The Centre for All Canadians
Murray Laufer, Untitled, detail, 2010, 31 plaster faces, cast from raku fired ceramic sculpted heads, several modelled from unfired clay, 124.5 h x 246 w x 100 d cm. Gift of the artist, Toronto, 2014. Photo: Kevin Rice

Looking Back at You: Masks by Artists

Murray Laufer, Untitled, detail, 2010, 31 plaster faces, cast from raku fired ceramic sculpted heads, several modelled from unfired clay, 124.5 h x 246 w x 100 d cm. Gift of the artist, Toronto, 2014. Photo: Kevin Rice
The mask is a device associated with a variety of functions ranging from theatre to ritual, disguise to protection and it's often understood through these oppositions. Recent acquisitions by Murray Laufer and Patrick Lundeen, other artworks from the collection, and several key loans are included in this thematic exhibition.
David Neel, Ridicule Mask, 1991, carved and painted cedar mask with cedar bark ornament, Carleton University Art Gallery, Ottawa
David Neel, Ridicule Mask, 1991, carved and painted cedar mask with cedar bark ornament, Carleton University Art Gallery, Ottawa

The mask is an exemplary device of the artist. Associated with concealment, disguise, and performance, it is an identity-shifter, a site of transformation, a second skin. But it is also an identity-fixer; from the death mask to the theatrical mask, it concentrates and preserves human expression. In either case, it is an agent of self-transformation, but it can also be an instrument that transforms speech, acting upon a community. The terrain of the mask is that of identity, where reality and appearance meet. It has thus long held importance as a medium for communication with other worlds, in ritual, and as a bearer of news from beyond. Looking Back at You brings together a diverse array of artworks that depict and/or employ the mask as a structuring device. Long a trope of the modern artist-Picasso’s appropriation of and influence by African masks is part of the legend-the works in this exhibition demonstrate its continuing fascination and power.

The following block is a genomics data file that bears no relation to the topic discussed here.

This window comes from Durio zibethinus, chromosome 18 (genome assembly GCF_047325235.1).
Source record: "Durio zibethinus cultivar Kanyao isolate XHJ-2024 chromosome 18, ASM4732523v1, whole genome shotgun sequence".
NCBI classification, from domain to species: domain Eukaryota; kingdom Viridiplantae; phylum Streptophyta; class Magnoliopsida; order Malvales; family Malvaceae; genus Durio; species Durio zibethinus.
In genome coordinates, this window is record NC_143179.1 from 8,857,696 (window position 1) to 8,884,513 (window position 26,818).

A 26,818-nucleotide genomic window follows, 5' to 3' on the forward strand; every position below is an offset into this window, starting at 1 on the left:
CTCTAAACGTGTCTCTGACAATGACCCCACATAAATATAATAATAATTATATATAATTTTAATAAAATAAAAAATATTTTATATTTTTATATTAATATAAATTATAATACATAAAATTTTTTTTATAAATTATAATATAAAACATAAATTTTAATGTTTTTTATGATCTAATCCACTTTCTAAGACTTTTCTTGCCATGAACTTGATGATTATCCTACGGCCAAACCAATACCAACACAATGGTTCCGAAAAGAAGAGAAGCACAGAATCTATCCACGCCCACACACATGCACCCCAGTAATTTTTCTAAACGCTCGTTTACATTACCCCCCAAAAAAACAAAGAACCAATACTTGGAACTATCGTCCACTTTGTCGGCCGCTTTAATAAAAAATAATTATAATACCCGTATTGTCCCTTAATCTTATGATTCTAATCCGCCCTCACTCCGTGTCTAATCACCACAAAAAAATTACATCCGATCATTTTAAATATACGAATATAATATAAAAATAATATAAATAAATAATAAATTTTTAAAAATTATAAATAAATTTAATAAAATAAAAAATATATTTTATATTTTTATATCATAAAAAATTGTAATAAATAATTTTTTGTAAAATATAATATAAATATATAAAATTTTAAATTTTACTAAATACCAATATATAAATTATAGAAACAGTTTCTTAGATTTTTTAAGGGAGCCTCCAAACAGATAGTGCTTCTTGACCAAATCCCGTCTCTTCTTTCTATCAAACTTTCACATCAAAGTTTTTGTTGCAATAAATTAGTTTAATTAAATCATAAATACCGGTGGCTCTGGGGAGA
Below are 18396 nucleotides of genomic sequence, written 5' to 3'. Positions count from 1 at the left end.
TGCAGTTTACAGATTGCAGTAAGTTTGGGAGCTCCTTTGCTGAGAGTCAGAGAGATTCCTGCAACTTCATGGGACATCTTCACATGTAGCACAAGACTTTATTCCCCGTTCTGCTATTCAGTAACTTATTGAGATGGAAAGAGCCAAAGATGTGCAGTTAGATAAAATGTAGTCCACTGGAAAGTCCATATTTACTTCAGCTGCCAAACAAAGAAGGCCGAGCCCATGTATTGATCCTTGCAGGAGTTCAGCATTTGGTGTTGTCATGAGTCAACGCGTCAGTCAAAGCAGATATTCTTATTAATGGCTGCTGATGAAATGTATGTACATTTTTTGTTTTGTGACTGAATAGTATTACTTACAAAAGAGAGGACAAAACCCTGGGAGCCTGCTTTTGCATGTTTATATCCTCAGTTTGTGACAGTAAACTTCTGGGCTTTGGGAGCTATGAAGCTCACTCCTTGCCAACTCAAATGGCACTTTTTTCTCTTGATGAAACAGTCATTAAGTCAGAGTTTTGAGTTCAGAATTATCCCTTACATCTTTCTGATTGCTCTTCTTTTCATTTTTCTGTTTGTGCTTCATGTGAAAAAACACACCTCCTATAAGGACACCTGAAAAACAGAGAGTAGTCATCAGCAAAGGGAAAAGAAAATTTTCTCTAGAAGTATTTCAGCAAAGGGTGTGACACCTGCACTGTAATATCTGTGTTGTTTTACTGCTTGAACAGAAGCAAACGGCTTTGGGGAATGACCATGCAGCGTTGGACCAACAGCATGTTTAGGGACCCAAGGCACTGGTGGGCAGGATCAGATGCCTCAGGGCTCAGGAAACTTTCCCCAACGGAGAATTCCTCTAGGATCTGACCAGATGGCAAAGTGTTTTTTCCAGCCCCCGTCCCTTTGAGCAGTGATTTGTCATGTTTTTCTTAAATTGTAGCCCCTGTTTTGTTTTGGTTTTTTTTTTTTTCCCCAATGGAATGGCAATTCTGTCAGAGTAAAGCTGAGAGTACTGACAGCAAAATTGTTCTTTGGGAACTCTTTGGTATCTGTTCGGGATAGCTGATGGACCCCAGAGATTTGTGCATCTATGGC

-Pan Wendt, curator

Featured artists: Miles Collyer, Francis Coutellier, COZIC, Brendan Fernandes, General Idea, Brian Jungen, Murray Laufer, Patrick Lundeen, Allan Harding MacKay, David Neel, Alfred Pellan, Erica Rutherford, Dan Starling, Diana Thorneycroft, Becka Viau

Newsletter Signup

HOURS OF OPERATION 


Art Gallery

Wednesday – Saturday 11 a.m. – 5 p.m. | Sunday 1 p.m. – 5 p.m.
Holiday Hours: Closed December 25 – January 1

Box Office

Monday – Saturday 10 a.m. – 5 p.m.  |  Sunday Closed

Evening Performances: The Box Office opens 2.5 hours prior to each performance.

Please call 1.800.565.0278 or 902.566.1267 for information.

Mavor’s Restaurant

Monday Closed
Tuesday – Wednesday 11 a.m. – 9 p.m.
Thursday – Saturday 11 a.m. – 11 p.m.
Sunday Closed

Please call 902.628.6107 for information.

Showcase Gift Shop

Monday – Saturday 10 a.m. – 5 p.m.  |  Sunday Closed
Please call 902.628.6149 for information.

The Story of Confederation 

Monday – Saturday 10 a.m. – 3 p.m.  |  Sunday Closed


Toutes nos excuses. La version française de notre site Web est présentement en construction.

Hours of Operation


Art Gallery

Wednesday to Saturday 11a.m .-  5 p.m  |  Sunday 1p.m. – 5 p.m.  |  Monday and Tuesday Closed
Holiday Hours: Closed December 25 – January 1


Box Office

Monday – Saturday 10 a.m. – 8 p.m.  | Sunday Closed

Evening Performances: The Box Office opens 2.5 hours prior to each performance. Please call 1.800.565.0278 or 902.566.1267 for information.

Mavor’s Restaurant

Monday – Thursday 11 a.m. – 9 p.m.  |  Friday – Saturday  11 a.m. – 11 p.m.  |  Sunday Closed
Please call 902.628.6107 for information.

Showcase Gift Shop

Monday – Saturday 10 a.m. – 5 p.m. |   Sunday Closed
Please call 902.628.6149 for information.

The Story of Confederation 

Monday – Saturday 10 a.m. – 3 p.m. |   Sunday Closed

  • I agree to receive further communications from Confederation Centre of the Arts for upcoming events, promotions and market research purposes.